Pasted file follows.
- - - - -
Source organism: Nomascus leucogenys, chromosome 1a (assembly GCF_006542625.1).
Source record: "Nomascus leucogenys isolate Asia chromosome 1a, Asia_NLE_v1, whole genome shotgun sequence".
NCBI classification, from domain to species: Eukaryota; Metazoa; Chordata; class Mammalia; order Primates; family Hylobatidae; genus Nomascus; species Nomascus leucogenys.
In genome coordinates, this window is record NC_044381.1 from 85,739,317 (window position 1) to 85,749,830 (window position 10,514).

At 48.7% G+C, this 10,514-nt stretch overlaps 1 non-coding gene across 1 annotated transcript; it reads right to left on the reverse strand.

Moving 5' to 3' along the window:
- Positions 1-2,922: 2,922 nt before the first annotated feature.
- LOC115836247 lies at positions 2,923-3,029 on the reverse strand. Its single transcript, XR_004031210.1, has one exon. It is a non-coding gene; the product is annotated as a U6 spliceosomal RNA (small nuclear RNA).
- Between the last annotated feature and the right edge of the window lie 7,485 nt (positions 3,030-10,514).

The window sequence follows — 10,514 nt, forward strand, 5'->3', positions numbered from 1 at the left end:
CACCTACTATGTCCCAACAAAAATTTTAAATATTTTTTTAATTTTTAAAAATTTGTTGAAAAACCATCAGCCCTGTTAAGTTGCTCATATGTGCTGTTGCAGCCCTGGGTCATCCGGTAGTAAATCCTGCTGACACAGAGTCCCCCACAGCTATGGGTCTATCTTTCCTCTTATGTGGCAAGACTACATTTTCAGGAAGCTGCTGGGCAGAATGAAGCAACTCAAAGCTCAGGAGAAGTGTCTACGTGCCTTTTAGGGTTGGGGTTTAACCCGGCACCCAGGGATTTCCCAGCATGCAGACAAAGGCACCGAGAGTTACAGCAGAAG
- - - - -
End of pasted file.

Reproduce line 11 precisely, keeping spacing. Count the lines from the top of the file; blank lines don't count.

CACCTACTATGTCCCAACAAAAATTTTAAATATTTTTTTAATTTTTAAAAATTTGTTGAAAAACCATCAGCCCTGTTAAGTTGCTCATATGTGCTGTTGCAGCCCTGGGTCATCCGGTAGTAAATCCTGCTGACACAGAGTCCCCCACAGCTATGGGTCTATCTTTCCTCTTATGTGGCAAGACTACATTTTCAGGAAGCTGCTGGGCAGAATGAAGCAACTCAAAGCTCAGGAGAAGTGTCTACGTGCCTTTTAGGGTTGGGGTTTAACCCGGCACCCAGGGATTTCCCAGCATGCAGACAAAGGCACCGAGAGTTACAGCAGAAG